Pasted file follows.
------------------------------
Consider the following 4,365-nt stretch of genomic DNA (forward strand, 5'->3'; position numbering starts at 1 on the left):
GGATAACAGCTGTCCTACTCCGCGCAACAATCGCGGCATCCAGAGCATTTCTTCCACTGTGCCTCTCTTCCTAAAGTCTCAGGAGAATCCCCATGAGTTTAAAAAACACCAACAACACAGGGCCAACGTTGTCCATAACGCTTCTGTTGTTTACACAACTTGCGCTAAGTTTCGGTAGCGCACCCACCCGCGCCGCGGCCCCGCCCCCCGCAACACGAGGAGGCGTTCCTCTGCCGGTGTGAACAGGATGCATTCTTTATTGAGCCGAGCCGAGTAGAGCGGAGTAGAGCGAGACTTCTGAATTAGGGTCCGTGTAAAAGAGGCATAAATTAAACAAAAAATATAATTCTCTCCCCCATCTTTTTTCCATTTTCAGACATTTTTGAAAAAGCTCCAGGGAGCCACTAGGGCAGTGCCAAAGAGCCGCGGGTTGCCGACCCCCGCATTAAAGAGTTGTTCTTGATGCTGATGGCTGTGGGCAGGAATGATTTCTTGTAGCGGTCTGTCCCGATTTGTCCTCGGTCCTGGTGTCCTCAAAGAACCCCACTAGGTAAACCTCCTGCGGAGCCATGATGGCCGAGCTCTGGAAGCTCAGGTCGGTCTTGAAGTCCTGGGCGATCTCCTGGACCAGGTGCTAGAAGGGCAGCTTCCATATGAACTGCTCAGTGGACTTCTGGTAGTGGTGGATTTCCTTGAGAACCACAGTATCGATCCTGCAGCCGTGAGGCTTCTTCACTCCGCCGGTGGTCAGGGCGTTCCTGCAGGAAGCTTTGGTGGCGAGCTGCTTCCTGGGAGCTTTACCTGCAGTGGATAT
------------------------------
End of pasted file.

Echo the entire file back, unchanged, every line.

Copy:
Consider the following 4,365-nt stretch of genomic DNA (forward strand, 5'->3'; position numbering starts at 1 on the left):
GGATAACAGCTGTCCTACTCCGCGCAACAATCGCGGCATCCAGAGCATTTCTTCCACTGTGCCTCTCTTCCTAAAGTCTCAGGAGAATCCCCATGAGTTTAAAAAACACCAACAACACAGGGCCAACGTTGTCCATAACGCTTCTGTTGTTTACACAACTTGCGCTAAGTTTCGGTAGCGCACCCACCCGCGCCGCGGCCCCGCCCCCCGCAACACGAGGAGGCGTTCCTCTGCCGGTGTGAACAGGATGCATTCTTTATTGAGCCGAGCCGAGTAGAGCGGAGTAGAGCGAGACTTCTGAATTAGGGTCCGTGTAAAAGAGGCATAAATTAAACAAAAAATATAATTCTCTCCCCCATCTTTTTTCCATTTTCAGACATTTTTGAAAAAGCTCCAGGGAGCCACTAGGGCAGTGCCAAAGAGCCGCGGGTTGCCGACCCCCGCATTAAAGAGTTGTTCTTGATGCTGATGGCTGTGGGCAGGAATGATTTCTTGTAGCGGTCTGTCCCGATTTGTCCTCGGTCCTGGTGTCCTCAAAGAACCCCACTAGGTAAACCTCCTGCGGAGCCATGATGGCCGAGCTCTGGAAGCTCAGGTCGGTCTTGAAGTCCTGGGCGATCTCCTGGACCAGGTGCTAGAAGGGCAGCTTCCATATGAACTGCTCAGTGGACTTCTGGTAGTGGTGGATTTCCTTGAGAACCACAGTATCGATCCTGCAGCCGTGAGGCTTCTTCACTCCGCCGGTGGTCAGGGCGTTCCTGCAGGAAGCTTTGGTGGCGAGCTGCTTCCTGGGAGCTTTACCTGCAGTGGATAT